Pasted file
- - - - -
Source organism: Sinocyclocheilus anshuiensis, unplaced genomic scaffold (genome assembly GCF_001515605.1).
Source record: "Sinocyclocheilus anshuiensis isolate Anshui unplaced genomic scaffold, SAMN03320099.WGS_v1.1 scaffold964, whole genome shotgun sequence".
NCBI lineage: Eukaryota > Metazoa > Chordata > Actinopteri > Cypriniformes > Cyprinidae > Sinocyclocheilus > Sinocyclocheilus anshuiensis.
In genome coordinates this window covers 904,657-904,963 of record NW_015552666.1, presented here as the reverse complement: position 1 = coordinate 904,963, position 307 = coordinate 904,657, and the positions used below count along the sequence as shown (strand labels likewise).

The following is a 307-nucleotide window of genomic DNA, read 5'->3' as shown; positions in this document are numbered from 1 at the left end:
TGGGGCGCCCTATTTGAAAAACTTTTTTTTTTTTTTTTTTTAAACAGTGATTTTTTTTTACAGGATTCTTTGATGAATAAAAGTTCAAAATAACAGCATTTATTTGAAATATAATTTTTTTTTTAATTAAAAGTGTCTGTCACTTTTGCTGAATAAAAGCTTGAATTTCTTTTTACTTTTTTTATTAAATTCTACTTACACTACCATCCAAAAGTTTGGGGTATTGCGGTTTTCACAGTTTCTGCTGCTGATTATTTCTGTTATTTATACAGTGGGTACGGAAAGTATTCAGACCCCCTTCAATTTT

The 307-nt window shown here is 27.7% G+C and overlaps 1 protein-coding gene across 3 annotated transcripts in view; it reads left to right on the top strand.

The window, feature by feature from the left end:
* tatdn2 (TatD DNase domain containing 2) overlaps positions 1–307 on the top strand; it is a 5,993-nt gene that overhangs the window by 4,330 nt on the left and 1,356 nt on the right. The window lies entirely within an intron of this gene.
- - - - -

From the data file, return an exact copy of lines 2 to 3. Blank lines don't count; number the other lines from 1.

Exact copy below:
Source record: "Sinocyclocheilus anshuiensis isolate Anshui unplaced genomic scaffold, SAMN03320099.WGS_v1.1 scaffold964, whole genome shotgun sequence".
NCBI lineage: Eukaryota > Metazoa > Chordata > Actinopteri > Cypriniformes > Cyprinidae > Sinocyclocheilus > Sinocyclocheilus anshuiensis.